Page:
Baby Driver, 2017

© Sony Pictures Releasing

Nobody puts Baby in a corner

– One of the finest surfer dudes to have lived on this blue planet. Fucking miss Bodhi

Brilliant film and all but five years in the cooler don’t let you off that easy; that too if in the end we were made to believe that Baby (Ansel Elgort) got paroled for good behavior. Good behavior? Dude this guy just drove like the devil (“Was He Slow?“) himself and made sure he took care of all serious police codes 10:46; 10:90; 10:64; 10:65; 503; 505A; 480! And had a ball while at it, as director Edgar Wright (Hot Fuzz, 2007) and Second-unit director Darrin Prescott, meticulously arrange some of the best car chases to be captured on film. It also uses as little SFX as possible to make Baby Driver a realistic film, something that can be spoken of in the same sentence as perhaps Bullit, 1968 (with McQueen’s ’68 Mustang Fastback and a black Dodge Charger for the baddies in an extended chase from San Francisco to Brisbane); The French Connection, 1971; Vanishing Point, 1971, where the protagonist delivers a white 1970 Dodge Challenger R/T 440 Magnum while being chased by a  Jaguar E-Type roadster; or The Driver, 1978, where Cowboy (Ryan O’Neal) drives a 1973 Chevrolet C10, pursued by the bad guys in a 1974 Chevrolet Impala; or John Frankenheimer‘s sensational and shot with hyperrealistic aesthetics, Ronin, 1998, without cheating, just like in Baby Driver, by adjusting the frame rate and instead, using  the same camera mounts as those used on Grand Prix and point-of-view shots, with the four BMW 535is and five Peugeot 406s one of each was cut in half and towed by a Mercedes-Benz 500 E while the actors were inside that were being driven at up to 100 mph.

In Baby Driver, the car stunts/chases were first rehearsed at the Atlanta Motor Speedway, filmmakers captured the stunts with specialized pursuit cranes and small cars with an installed camera crane. Film editors Paul Machliss & Evan Schiff used animatics before production had fully started. The use of visual effects was minimum since Wright emphasized that his film be as realistic as it could be. Sound editing supervisor Julian Slater composer Steven Price and Wright conceived the film’s audiovisual repertoire (Baby has tinnitus), modifying and connecting the ringing in the ears to the suspense being created with engine sounds, dialogues with changing nuances. Confronting challenges while shooting a car chase sequence are many and here most are technically sequenced with a set of frequencies designed by the gents named above, working with altered voices, and other sounds to emphasize Baby’s distorted point of view as he waits (as the getaway driver) for the heist to come to an end and for the robbers to get back in the car. Something like Drive, 2011 by Nicolas Winding Refn (Only God Forgives, 2013), where he blends tough and tender with uncanny skill. Kevin Spacey and Punisher add to the dark humor and chilling menace the film has to offer in loads and in context. Plus, Driver uses colors to define moral detachment in the case of Baby, and his reliance on music to control emotions and be patient as he waits for his team-mates to return after completing “the job”. It is is driven by strong color cues.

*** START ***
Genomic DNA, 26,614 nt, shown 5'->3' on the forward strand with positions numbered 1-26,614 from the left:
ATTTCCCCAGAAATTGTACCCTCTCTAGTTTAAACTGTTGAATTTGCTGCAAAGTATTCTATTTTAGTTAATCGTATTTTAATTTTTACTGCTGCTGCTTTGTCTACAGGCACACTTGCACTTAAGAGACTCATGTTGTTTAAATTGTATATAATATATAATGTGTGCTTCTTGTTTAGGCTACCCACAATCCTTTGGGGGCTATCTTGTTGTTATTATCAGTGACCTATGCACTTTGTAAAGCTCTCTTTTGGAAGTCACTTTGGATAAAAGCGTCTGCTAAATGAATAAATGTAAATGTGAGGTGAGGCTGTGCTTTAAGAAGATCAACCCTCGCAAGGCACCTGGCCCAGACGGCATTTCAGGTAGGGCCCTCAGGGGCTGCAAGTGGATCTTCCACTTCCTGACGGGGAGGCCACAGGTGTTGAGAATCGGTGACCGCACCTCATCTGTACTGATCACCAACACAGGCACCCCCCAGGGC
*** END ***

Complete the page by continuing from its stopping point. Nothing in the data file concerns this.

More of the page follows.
This is a great example of a film where real talent is evident behind the camera from the first shot, and also a place where the fusion of art and entertainment is as seamless and enjoyable as possible and the latter is no mean feat, even with Wright and his team of extremely skilled professionals. Nevertheless, the rapid tonal shifts, Baby’s wardrobe, the multi-flavored dynamics, and the colors (that are symbolic to represent the personas of the main characters) sometimes get in way of the narrative, but not in the way of Baby’s flawless coffee run.

Good behavior?

“Was he slow?”
“No.” Says the Punisher.

Refreshing and massively entertaining, stylish, with extremely well-established characters (except maybe the character of Debora [Lilly James]); Baby Driver is “a car chase opera“, it is world-weary, with existential ennui. While a film based on car chases is a reminder that every scene is a triumph of editing as much as it is stunt work, this one defies all the current trends in mainstream action filmmaking and the filmmakers shoot much of the film in-camera, meaning the shots are not edited into the film narrative after the film has been shot but shoots the driving sequences in strict order, with the rest of the story.

Baby Driver puts you in the passenger seat and drives like its tail is on fire and expects you to keep up; which you would (choosing not to get out of a moving vehicle), but keep up with the crazy-ass driving and some quality lip-syncing to some of the best tracks out there: “O rock of ages, do not crumble, love is breathing still – O lady moon, shine down a little people magic if you will

Fair Use
Baby (ANSEL ELGORT) and Bats (JAMIE FOXX) on the way to the post office job with Buddy (JON HAMM) and Darling (EIZA GONZALEZ) as cops pull up next to them in TriStar Pictures’ BABY DRIVER.

Shine down a little people magic. Oh Lady Moon, why don’t you?
She just did.
Oh, nice.

A must Watch

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